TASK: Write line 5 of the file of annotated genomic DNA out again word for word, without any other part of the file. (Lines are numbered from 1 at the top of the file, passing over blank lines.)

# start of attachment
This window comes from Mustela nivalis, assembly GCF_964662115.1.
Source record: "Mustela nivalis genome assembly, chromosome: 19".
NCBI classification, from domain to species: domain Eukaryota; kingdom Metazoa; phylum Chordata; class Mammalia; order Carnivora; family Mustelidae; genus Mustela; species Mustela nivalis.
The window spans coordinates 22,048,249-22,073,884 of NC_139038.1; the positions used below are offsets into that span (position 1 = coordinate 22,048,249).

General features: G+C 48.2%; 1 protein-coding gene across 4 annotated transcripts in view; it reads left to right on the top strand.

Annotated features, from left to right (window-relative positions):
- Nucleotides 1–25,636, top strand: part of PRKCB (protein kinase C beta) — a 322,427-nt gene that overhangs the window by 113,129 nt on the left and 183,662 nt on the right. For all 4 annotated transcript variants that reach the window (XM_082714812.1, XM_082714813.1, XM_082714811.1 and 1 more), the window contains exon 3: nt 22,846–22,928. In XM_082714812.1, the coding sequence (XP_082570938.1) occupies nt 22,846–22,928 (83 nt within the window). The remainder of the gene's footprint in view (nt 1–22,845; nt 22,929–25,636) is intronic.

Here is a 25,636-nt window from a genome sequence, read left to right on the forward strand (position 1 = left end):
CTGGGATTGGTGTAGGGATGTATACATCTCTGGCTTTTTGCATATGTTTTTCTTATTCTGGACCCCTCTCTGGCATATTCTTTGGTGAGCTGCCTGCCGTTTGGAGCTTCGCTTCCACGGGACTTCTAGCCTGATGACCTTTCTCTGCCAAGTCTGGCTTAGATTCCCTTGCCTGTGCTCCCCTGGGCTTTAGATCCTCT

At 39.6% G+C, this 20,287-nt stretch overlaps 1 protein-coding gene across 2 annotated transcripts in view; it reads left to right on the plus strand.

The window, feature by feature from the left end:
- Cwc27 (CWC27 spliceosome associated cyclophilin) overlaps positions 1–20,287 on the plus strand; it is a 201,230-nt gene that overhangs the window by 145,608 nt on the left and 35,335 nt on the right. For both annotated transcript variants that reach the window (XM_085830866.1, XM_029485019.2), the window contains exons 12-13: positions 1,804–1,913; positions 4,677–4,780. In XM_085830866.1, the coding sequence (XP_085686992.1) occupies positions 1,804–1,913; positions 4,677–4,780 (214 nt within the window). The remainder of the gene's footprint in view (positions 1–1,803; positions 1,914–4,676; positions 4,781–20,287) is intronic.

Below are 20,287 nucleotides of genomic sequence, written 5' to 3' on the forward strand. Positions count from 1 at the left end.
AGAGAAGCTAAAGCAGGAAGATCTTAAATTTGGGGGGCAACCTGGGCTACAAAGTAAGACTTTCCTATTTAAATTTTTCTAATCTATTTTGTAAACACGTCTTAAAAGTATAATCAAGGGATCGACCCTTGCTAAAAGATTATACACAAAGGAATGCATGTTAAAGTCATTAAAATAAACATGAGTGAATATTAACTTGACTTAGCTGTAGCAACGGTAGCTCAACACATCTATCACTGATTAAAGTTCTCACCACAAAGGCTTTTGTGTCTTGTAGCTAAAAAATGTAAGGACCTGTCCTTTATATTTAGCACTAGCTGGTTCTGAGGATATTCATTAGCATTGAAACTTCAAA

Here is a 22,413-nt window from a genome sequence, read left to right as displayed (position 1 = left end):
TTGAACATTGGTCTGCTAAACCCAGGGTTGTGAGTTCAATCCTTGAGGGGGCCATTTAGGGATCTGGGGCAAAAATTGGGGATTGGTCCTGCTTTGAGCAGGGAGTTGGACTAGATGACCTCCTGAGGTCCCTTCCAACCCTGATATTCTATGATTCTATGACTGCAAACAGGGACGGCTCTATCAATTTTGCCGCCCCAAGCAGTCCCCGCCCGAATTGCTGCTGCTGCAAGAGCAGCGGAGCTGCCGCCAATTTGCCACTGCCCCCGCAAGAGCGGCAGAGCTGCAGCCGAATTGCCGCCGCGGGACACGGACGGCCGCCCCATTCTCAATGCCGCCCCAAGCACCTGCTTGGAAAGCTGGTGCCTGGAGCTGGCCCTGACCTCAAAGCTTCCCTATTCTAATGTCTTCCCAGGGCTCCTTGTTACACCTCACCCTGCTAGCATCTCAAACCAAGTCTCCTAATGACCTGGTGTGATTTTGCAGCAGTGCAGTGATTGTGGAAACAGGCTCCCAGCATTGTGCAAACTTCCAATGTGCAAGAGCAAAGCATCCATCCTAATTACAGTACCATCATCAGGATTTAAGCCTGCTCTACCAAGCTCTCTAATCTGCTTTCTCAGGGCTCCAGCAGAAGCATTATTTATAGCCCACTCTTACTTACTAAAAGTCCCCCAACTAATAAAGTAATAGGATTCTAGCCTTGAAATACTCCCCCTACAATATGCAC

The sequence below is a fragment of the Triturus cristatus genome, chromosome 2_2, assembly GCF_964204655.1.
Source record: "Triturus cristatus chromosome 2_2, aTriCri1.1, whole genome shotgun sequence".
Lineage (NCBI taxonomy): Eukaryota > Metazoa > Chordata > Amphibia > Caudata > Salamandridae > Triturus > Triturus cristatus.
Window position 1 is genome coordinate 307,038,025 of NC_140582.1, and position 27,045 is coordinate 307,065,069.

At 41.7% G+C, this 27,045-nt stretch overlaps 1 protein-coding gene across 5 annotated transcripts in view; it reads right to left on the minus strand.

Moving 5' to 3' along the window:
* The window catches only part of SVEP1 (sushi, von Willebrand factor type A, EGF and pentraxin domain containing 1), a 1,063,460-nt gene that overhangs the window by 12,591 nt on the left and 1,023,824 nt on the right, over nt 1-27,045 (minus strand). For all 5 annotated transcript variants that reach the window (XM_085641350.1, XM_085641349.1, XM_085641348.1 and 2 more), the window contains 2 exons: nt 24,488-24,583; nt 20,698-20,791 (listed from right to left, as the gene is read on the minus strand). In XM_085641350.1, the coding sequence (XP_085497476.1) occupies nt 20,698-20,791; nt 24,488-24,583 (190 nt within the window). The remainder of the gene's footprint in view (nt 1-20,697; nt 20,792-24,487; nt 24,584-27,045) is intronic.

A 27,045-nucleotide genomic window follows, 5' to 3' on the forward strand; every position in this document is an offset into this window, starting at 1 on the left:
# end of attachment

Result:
General features: G+C 48.2%; 1 protein-coding gene across 4 annotated transcripts in view; it reads left to right on the top strand.